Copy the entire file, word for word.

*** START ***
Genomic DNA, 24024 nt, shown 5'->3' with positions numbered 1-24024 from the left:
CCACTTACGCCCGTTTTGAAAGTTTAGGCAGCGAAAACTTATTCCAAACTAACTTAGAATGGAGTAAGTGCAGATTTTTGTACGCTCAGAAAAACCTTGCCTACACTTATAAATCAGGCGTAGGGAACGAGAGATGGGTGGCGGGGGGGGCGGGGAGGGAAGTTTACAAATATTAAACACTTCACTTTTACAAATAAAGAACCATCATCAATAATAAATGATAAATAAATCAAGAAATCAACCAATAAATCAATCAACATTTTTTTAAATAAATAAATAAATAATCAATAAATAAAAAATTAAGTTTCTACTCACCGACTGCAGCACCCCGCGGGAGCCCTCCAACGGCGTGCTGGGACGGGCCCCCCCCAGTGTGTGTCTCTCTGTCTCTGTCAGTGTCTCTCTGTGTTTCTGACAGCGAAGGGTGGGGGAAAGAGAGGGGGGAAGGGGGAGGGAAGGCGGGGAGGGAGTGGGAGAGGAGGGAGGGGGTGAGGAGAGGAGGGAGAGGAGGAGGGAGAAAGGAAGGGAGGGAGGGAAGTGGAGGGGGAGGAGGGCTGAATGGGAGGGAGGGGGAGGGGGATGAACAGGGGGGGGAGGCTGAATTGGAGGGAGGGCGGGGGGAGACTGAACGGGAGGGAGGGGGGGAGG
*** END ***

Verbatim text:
Genomic DNA, 24024 nt, shown 5'->3' with positions numbered 1-24024 from the left:
CCACTTACGCCCGTTTTGAAAGTTTAGGCAGCGAAAACTTATTCCAAACTAACTTAGAATGGAGTAAGTGCAGATTTTTGTACGCTCAGAAAAACCTTGCCTACACTTATAAATCAGGCGTAGGGAACGAGAGATGGGTGGCGGGGGGGGCGGGGAGGGAAGTTTACAAATATTAAACACTTCACTTTTACAAATAAAGAACCATCATCAATAATAAATGATAAATAAATCAAGAAATCAACCAATAAATCAATCAACATTTTTTTAAATAAATAAATAAATAATCAATAAATAAAAAATTAAGTTTCTACTCACCGACTGCAGCACCCCGCGGGAGCCCTCCAACGGCGTGCTGGGACGGGCCCCCCCCAGTGTGTGTCTCTCTGTCTCTGTCAGTGTCTCTCTGTGTTTCTGACAGCGAAGGGTGGGGGAAAGAGAGGGGGGAAGGGGGAGGGAAGGCGGGGAGGGAGTGGGAGAGGAGGGAGGGGGTGAGGAGAGGAGGGAGAGGAGGAGGGAGAAAGGAAGGGAGGGAGGGAAGTGGAGGGGGAGGAGGGCTGAATGGGAGGGAGGGGGAGGGGGATGAACAGGGGGGGGAGGCTGAATTGGAGGGAGGGCGGGGGGAGACTGAACGGGAGGGAGGGGGGGAGG